February 11, 1963 — Ingmar Bergman’s Winter Light premieres in Sweden.
“Well, it was a difficult film, one of the hardest I’ve made so far. The audience has to work. It’s a progression from Through a Glass Darkly, and it in turn is carried forward to The Silence. The three stand together. My basic concern in making them was to dramatize the all-importance of communication, of the capacity for feeling. They are not concerned—as many critics have theorized—with God or His absence, but with the saving force of love. Most of the people in these three films are dead, completely dead. They don’t know how to love or to feel any emotions. They are lost because they can’t reach anyone outside of themselves.
“The man in Winter Light, the pastor, is nothing. He’s nearly dead, you understand. He’s almost completely cut off from everyone. The central character is the woman. She doesn’t believe in God, but she has strength; it’s the women who are strong. She can love. She can save with her love. Her problem is that she doesn’t know how to express this love. She’s ugly, clumsy. She smothers him, and he hates her for it and for her ugliness. But she finally learns how to love. Only at the end, when they’re in the empty church for the three o’clock service that has become perfectly meaningless for him, her prayer in a sense is answered: he responds to her love by going on with the service in that empty country church. It’s his own first step toward feeling, toward learning how to love. We’re not saved by God, but by love. That’s the most we can hope for.” — Ingmar Bergman, 1964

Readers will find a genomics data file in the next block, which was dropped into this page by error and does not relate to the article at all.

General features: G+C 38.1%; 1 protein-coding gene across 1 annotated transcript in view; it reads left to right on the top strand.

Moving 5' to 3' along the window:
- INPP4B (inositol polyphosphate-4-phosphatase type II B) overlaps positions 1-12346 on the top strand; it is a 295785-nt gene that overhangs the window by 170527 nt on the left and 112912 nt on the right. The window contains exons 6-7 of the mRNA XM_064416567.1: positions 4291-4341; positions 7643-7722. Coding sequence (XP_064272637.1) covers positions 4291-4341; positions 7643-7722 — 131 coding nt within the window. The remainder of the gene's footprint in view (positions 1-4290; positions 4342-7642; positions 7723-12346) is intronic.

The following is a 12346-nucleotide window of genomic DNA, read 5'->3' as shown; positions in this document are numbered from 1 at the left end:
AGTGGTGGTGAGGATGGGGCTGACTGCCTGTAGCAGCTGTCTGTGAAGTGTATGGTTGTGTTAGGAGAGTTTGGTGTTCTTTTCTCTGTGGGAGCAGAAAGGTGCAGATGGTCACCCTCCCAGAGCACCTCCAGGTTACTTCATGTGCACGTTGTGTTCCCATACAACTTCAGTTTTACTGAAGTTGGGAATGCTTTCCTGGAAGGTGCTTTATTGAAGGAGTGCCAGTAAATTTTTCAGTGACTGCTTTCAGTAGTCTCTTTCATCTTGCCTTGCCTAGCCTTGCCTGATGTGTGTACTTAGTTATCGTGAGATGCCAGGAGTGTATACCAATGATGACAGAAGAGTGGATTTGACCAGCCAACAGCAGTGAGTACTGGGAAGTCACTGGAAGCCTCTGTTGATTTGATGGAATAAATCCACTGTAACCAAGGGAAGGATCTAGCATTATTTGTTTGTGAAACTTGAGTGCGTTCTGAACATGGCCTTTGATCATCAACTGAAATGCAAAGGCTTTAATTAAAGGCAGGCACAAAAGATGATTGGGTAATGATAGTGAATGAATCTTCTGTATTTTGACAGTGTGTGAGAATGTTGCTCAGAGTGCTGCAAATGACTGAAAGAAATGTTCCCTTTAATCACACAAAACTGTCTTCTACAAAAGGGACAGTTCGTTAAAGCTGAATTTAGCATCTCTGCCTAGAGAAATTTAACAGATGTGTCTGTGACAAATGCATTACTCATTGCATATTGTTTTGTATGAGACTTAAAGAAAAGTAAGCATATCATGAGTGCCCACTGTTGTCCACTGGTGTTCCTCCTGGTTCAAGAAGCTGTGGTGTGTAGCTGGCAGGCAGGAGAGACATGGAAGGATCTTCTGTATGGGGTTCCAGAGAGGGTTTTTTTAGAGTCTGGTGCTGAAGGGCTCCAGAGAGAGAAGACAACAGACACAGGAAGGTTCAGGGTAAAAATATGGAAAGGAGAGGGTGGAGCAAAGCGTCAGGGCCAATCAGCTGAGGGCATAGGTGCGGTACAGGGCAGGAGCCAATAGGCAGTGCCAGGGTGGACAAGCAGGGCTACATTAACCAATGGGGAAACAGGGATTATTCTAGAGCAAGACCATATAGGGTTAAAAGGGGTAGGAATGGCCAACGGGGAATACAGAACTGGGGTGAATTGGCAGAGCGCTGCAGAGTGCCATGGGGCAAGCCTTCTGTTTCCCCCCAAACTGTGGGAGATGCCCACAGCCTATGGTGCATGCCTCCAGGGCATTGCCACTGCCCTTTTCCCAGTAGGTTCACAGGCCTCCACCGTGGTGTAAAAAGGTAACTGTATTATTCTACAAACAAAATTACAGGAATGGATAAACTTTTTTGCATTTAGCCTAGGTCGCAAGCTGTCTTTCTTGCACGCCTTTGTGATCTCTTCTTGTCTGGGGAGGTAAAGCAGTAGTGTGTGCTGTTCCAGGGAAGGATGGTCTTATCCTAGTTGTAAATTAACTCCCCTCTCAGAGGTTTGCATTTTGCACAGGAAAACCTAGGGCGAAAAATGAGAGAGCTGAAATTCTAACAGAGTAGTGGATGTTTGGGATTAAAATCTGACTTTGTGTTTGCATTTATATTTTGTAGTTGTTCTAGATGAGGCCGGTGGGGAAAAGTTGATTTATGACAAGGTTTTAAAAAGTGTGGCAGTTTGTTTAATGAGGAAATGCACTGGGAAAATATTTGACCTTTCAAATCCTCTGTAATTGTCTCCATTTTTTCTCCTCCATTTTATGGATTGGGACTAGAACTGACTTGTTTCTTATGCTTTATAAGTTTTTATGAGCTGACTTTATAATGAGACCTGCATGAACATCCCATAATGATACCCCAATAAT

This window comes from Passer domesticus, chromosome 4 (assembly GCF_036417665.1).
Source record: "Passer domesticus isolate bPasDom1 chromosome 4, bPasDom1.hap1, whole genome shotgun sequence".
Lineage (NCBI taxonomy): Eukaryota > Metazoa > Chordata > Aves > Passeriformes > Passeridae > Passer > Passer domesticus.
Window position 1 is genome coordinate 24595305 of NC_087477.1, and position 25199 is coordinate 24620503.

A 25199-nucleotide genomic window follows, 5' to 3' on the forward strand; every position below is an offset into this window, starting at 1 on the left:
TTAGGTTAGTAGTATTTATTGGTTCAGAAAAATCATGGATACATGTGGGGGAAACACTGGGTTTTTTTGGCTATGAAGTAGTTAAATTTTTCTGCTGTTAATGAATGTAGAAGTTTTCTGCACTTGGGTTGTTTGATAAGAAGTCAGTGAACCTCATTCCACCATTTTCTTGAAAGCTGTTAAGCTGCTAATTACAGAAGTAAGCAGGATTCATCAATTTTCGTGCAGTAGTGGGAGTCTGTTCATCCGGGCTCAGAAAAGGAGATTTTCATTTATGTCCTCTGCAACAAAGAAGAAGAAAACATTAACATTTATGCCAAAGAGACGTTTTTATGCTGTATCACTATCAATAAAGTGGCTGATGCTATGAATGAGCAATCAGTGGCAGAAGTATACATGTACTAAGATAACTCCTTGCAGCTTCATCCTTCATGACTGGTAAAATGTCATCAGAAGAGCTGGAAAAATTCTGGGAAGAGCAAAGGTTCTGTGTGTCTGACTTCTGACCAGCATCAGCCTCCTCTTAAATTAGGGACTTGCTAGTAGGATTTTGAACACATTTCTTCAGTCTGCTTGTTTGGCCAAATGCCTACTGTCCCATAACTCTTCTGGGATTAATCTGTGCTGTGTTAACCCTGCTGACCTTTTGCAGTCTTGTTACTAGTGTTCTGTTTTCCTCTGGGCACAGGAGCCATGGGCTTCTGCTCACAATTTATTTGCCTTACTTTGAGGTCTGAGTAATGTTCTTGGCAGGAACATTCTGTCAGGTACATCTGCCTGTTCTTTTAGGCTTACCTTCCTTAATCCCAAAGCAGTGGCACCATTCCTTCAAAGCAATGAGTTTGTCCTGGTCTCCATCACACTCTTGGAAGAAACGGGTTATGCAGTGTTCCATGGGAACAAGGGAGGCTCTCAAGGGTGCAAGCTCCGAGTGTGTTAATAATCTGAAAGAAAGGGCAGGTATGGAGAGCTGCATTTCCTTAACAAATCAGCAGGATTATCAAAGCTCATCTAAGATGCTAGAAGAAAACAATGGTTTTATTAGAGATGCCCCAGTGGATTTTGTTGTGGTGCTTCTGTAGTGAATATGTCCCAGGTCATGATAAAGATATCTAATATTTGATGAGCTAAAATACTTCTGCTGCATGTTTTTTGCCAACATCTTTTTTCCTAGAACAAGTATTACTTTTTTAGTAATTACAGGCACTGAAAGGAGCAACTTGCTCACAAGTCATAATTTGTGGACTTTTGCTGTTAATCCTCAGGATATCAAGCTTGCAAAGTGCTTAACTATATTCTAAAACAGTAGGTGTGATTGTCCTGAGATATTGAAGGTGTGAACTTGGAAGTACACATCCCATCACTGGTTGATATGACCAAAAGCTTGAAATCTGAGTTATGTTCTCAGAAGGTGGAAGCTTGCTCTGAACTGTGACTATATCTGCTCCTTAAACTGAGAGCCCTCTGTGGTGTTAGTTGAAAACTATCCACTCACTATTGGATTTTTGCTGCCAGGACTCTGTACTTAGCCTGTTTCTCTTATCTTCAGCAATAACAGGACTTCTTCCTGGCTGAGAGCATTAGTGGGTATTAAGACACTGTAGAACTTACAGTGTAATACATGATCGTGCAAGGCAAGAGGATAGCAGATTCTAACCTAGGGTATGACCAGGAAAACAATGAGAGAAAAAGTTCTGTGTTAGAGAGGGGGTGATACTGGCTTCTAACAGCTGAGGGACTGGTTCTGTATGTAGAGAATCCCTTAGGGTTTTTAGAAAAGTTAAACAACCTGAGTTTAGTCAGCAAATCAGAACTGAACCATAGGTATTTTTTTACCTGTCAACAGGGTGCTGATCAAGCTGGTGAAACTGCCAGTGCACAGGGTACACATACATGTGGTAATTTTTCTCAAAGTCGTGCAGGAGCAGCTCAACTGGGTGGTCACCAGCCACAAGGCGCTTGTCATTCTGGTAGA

“I think I have made just one picture that I really like, and that is Winter Light. That is my only picture about which I feel that I have started here and ended there and that everything along the way has obeyed me. Everything is exactly as I wanted to have it, in every second of this picture. I couldn’t make this picture today; it’s impossible; but I saw it a few weeks ago together with a friend and I was very satisfied.” — Ingmar Bergman, 1972